The influence of Darina’s father can also be seen in her sex life. When her second marriage fails, Darina’s father suggest, “’…why not try women, perhaps that’s where you’ll find your happiness?’” (Al-Joundi 121). Darina has no problem following this advice, and while some people may think she is so liberated that she is fine with changing genders, it is clear from past encounters with her father that Darina just listens to what her father says.

Another crucial element missing from Darina’s liberation is that she is still concerned with what the public thinks of her. When one thinks of a liberated woman, it is of a female that is in complete control of her life and has no regard for what animosity the public may have towards her. However, Darina is still shackled by the torments of name calling and rude gossip, “In the city I was being called every name under the sun and thought I would become a respectable woman once I was married,” (Al-Joundi 105). If Darina was truly liberated and lived by her own convictions as her father wished, she would not need a husband to become respectable, but instead could do it for herself.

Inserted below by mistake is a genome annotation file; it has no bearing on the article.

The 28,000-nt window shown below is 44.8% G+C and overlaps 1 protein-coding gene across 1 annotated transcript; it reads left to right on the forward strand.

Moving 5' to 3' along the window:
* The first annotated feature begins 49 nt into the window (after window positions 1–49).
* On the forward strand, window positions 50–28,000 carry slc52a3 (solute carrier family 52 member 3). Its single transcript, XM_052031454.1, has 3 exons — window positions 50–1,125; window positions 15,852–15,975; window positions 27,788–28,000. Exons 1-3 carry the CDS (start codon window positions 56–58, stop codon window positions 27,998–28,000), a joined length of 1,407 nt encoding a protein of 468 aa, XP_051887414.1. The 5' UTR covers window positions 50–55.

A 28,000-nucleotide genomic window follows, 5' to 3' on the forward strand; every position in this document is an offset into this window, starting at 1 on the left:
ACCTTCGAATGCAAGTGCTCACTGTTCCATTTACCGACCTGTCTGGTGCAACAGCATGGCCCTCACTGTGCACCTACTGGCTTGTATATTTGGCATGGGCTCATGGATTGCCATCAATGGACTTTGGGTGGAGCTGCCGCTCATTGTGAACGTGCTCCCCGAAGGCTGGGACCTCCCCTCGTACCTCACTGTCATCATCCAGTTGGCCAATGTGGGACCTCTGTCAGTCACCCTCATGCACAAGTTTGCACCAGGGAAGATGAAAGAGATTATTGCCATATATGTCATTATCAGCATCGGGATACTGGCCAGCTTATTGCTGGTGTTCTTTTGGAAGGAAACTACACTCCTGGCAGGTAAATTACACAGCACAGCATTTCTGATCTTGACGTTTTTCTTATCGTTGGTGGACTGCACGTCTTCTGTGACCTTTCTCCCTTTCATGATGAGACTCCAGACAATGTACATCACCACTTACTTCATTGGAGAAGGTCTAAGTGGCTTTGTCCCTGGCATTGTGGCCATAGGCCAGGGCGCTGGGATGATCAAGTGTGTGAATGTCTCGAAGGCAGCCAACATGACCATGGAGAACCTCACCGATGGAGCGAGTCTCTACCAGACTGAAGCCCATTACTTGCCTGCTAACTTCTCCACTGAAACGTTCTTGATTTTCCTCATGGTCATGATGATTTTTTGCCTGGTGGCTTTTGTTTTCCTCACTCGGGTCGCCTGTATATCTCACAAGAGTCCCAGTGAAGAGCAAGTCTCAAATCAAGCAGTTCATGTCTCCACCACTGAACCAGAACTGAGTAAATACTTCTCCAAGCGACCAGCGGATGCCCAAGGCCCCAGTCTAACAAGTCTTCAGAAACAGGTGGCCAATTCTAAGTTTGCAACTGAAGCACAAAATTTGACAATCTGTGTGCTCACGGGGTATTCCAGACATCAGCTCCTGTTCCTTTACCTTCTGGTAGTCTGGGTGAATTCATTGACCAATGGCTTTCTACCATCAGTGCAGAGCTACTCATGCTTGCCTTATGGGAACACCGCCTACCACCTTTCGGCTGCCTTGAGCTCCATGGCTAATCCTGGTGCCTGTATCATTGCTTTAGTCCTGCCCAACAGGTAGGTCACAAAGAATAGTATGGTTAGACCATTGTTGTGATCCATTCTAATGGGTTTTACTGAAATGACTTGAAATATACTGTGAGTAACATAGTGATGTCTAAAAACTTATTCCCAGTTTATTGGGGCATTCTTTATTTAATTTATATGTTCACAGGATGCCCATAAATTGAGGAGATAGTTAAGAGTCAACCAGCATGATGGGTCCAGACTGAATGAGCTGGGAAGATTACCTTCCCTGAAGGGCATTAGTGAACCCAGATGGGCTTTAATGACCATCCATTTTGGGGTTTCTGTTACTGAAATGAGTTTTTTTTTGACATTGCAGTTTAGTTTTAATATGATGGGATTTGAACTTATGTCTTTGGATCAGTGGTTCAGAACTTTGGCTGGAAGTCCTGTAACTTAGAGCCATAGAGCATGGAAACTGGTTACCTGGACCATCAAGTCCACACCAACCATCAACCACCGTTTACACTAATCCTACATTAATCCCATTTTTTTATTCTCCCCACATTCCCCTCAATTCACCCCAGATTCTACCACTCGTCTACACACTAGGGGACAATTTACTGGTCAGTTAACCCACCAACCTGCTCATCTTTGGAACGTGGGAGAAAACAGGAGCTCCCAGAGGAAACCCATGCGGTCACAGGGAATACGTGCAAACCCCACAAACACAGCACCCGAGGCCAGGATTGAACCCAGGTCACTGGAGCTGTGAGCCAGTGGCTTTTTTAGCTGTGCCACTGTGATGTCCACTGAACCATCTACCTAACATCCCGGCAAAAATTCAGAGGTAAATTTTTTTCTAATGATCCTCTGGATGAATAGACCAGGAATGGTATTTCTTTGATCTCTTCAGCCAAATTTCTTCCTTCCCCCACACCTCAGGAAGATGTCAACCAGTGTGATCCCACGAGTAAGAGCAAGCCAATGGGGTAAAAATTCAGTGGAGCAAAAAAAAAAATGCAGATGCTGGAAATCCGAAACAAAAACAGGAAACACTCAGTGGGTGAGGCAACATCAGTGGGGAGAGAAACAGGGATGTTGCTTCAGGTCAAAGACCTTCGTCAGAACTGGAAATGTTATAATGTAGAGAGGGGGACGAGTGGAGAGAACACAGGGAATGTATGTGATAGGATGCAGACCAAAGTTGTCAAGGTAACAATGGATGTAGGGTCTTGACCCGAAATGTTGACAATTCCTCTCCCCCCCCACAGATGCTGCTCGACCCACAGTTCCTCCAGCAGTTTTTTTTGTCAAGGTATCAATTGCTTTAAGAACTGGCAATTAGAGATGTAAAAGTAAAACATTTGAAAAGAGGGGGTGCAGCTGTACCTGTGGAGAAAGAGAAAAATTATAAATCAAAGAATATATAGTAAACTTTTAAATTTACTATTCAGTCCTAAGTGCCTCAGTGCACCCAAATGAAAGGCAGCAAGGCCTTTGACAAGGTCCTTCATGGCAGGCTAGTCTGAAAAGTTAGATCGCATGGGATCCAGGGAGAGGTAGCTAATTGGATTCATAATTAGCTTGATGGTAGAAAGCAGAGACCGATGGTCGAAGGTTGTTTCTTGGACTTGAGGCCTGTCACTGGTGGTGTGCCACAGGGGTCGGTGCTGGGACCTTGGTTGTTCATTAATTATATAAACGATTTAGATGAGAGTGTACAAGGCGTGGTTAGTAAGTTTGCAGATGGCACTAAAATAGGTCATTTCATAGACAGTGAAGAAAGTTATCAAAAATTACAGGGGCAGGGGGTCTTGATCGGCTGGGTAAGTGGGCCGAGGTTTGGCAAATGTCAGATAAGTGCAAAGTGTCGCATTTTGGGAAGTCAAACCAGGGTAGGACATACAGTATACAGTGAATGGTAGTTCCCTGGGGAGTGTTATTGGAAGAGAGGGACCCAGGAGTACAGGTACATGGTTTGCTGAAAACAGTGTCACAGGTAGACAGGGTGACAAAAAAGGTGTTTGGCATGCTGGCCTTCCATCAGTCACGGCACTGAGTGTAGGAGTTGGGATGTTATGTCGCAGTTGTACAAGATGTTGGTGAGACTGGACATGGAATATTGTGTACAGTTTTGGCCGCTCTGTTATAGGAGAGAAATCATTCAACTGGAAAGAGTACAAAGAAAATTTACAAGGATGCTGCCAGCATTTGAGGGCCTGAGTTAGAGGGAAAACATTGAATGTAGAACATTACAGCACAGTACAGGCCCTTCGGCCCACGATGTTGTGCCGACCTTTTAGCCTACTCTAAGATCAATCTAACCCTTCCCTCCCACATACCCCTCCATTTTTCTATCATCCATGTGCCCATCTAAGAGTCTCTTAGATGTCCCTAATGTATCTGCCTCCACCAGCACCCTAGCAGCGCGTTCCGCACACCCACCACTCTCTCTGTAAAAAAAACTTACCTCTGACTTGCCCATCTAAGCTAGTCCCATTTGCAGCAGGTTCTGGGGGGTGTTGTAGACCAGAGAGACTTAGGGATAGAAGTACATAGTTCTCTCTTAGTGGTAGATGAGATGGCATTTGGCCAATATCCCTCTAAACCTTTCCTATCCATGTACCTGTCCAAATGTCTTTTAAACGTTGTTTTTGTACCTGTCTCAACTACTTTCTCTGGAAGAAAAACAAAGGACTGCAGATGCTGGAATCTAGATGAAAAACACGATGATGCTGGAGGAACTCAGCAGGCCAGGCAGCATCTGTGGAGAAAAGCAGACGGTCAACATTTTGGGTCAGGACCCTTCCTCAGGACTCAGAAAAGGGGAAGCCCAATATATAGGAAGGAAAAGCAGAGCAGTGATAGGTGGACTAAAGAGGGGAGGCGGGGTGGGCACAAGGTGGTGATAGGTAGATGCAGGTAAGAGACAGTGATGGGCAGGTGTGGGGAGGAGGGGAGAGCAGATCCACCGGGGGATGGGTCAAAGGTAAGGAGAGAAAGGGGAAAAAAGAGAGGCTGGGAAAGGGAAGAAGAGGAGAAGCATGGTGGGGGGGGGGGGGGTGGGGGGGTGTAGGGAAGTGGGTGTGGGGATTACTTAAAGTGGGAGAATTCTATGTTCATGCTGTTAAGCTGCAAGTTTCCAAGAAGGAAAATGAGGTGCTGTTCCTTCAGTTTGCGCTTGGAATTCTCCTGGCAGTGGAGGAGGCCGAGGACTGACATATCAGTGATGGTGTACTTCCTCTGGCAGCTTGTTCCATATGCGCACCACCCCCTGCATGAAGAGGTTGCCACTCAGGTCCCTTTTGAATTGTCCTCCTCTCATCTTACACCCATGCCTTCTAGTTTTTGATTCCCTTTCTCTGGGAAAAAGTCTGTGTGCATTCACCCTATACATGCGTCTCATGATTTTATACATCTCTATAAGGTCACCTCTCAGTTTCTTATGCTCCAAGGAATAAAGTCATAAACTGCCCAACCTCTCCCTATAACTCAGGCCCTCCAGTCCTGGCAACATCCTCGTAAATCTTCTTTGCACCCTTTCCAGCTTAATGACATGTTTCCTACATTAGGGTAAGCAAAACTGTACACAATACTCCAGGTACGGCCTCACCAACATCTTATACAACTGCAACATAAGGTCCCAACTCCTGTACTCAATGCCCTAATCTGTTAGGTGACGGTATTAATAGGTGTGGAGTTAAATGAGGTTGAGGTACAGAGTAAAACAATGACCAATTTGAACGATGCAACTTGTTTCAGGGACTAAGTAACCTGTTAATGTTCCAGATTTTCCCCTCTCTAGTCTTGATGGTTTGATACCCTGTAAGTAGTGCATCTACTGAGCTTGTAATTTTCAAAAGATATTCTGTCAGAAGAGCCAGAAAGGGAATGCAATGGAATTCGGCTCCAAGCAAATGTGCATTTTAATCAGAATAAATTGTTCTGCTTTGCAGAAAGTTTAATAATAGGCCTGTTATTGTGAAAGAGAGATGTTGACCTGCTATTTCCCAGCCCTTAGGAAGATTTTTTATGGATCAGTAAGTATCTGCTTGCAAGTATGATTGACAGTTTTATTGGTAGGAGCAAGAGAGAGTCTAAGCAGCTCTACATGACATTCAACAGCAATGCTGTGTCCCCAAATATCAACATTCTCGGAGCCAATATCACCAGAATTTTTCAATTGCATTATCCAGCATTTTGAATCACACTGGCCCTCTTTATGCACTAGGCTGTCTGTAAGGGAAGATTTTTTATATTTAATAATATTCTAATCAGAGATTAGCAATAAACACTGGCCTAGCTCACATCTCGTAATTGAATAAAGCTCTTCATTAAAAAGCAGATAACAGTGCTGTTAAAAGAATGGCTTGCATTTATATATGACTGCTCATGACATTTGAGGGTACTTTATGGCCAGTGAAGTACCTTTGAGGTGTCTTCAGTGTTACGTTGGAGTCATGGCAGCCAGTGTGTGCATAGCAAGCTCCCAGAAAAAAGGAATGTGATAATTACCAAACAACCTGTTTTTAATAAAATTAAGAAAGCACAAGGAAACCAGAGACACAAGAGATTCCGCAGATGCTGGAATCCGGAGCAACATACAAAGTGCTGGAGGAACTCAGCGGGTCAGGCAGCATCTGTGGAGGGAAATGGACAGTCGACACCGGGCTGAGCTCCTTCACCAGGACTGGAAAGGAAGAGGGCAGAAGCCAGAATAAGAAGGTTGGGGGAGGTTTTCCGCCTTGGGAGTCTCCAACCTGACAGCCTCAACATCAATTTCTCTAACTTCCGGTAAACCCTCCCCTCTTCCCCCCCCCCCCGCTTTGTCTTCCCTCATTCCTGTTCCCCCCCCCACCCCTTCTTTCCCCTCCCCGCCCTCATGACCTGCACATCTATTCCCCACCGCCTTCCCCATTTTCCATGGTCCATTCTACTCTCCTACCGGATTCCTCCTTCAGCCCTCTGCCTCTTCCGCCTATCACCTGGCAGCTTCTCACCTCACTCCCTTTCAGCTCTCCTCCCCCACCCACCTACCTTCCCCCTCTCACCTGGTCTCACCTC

Darina’s “memoir” is both frank and deceptive. She bares her soul for us to see and judge, but under the pretense that she has led this trailblazing life. It is true that she was scandalous and participated in many things women typically would not, but that is not the definition of liberated. Darina could only be a truly liberated woman if she chose her own path and did as she wanted, with no regard for her father’s restrictions or societies.

Tragedy in the Eyes of a Child